The graph shows that Greece for example had a GDP growth substantially above its potential level previous to the crisis. This is a good indication that the Greece economy was in fact overheating. Its rapid growth rise was fueled mostly by large capital inflows (which will be show later).
Ireland and Spain experienced a similar output gap well beyond its potential level. Unlike Greece, the driving force of their high growth were the asset price booms in housing and construction.
But the other two countries, Portugal and Italy grew within their potential levels, and weren't overheating as much. Nevertheless, they found themselves in similar structural problems as the three countries above.

The following graphs look at each country's CA deficit compared with the level of gross government debt.

Source: IMF Economic Outlook, September 2011 (note: data for 2012 are predictions)

Even from a brief look at the graphs it is obvious what all the countries have in common: right before the start of the crisis, and mostly from the introduction of the euro, they have all experienced rising current account deficits. Even though Greece didn't have a CA surplus for over 30 years, Portugal, Spain, Ireland and Italy in particular all experienced CA surpluses at some point prior to the euro. Ever since the introduction of the euro, the CA balances started to decrease.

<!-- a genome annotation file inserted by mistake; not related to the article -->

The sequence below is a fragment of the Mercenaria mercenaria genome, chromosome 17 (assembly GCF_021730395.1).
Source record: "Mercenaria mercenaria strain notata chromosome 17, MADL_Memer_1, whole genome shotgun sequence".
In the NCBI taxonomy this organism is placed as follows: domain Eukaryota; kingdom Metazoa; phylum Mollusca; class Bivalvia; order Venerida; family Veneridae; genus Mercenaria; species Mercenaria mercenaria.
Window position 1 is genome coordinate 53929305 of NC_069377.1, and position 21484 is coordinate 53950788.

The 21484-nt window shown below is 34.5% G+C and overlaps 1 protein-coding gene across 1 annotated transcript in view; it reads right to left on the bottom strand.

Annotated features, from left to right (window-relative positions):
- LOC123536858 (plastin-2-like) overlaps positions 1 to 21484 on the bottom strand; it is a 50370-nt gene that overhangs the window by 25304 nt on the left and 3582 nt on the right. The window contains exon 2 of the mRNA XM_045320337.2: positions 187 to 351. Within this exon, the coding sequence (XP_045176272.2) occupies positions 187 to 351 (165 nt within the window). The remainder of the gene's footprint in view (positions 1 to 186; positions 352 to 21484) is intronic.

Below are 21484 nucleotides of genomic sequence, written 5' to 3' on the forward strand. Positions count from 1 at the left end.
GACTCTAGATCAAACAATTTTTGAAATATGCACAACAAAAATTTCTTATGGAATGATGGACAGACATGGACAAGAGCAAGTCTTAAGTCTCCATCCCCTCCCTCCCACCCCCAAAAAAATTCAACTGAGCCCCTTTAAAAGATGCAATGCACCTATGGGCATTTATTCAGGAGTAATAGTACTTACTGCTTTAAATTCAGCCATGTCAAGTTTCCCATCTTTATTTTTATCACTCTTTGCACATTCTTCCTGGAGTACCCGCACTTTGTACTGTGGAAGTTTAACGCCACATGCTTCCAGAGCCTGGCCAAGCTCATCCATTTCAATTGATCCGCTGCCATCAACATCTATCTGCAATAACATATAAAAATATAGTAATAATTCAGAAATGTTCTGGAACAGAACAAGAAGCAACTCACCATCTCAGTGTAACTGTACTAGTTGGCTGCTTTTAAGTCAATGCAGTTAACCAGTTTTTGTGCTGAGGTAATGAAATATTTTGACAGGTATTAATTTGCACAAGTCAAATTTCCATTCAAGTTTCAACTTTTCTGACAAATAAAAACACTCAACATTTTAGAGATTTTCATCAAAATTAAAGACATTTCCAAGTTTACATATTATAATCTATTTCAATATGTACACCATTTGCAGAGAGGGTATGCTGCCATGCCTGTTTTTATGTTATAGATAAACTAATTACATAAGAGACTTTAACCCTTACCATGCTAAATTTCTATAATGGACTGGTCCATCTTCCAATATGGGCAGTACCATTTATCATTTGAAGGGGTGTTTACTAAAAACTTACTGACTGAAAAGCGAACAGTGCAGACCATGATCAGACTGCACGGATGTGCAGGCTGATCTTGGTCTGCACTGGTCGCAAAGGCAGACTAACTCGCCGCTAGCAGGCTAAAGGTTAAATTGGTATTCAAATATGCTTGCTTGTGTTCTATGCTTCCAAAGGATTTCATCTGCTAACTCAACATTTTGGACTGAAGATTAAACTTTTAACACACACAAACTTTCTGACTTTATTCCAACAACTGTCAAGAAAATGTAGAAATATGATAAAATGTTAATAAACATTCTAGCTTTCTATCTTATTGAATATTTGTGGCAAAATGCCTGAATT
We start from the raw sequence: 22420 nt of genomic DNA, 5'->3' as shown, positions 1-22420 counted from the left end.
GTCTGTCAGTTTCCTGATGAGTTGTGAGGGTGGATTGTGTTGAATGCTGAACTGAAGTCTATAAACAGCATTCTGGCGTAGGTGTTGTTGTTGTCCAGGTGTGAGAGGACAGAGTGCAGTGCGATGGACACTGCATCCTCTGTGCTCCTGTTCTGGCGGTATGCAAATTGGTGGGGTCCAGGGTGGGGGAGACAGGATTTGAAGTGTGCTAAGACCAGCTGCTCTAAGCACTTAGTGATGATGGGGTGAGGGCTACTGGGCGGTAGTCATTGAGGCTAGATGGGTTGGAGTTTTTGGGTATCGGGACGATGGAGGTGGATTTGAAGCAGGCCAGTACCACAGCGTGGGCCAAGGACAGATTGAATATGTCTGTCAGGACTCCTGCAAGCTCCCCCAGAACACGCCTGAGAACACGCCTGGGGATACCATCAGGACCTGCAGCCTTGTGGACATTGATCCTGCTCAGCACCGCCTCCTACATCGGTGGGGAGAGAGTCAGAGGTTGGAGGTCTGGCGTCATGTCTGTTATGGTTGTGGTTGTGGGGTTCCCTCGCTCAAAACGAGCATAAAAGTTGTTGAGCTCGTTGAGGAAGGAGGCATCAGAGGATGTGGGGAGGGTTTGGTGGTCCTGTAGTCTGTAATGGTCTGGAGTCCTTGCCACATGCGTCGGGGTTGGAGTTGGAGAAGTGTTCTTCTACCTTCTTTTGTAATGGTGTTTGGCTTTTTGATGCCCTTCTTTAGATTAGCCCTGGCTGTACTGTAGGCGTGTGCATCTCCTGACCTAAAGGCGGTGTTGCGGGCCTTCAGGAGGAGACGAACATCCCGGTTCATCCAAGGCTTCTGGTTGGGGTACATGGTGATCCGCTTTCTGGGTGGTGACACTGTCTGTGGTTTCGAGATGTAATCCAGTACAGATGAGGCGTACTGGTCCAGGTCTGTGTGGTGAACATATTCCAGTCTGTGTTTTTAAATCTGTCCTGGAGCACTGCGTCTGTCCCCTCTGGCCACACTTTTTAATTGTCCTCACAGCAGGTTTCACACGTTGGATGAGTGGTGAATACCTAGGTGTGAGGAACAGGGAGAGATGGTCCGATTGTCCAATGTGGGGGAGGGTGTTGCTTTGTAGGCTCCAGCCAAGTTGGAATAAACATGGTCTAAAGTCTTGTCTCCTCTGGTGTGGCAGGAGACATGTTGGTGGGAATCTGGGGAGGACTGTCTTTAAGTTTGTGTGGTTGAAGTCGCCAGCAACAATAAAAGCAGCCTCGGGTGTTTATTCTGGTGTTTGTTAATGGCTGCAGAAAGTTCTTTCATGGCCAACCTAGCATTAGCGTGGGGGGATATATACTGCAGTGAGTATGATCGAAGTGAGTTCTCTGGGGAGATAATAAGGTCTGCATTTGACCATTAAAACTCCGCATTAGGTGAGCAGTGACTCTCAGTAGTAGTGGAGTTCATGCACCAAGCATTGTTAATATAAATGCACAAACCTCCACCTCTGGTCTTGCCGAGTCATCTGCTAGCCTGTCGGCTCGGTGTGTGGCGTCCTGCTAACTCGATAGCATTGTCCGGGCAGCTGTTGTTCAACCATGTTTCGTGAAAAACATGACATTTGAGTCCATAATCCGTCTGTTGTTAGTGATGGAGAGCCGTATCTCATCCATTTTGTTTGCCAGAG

Government debt increase, on the other hand, fails to give such strong implications.  Spain and Italy were actually decreasing their government debts and improving their fiscal positions, while Greece kept it steady. They all only saw an upsurge of debt once the crisis started due to bailouts (Ireland) and a decrease of revenues (in Spain and Ireland the construction industry was a significant contributor to revenues; their losses and bankruptcies reflected severely on the countries' budgets).

Therefore, domestic imbalances weren't as crucial as imagined. Some instabilities certainly did exist, but they couldn't have caused a crisis so severe. It is more likely that outside contagion combined with dependence on foreign capital outflows exaggerated the systemic risk of each country. Domestic imbalances became more visible once the foreign inflow of credit stopped.

Next post will cover current account deficits and instabilities brought about by the euro as the common currency.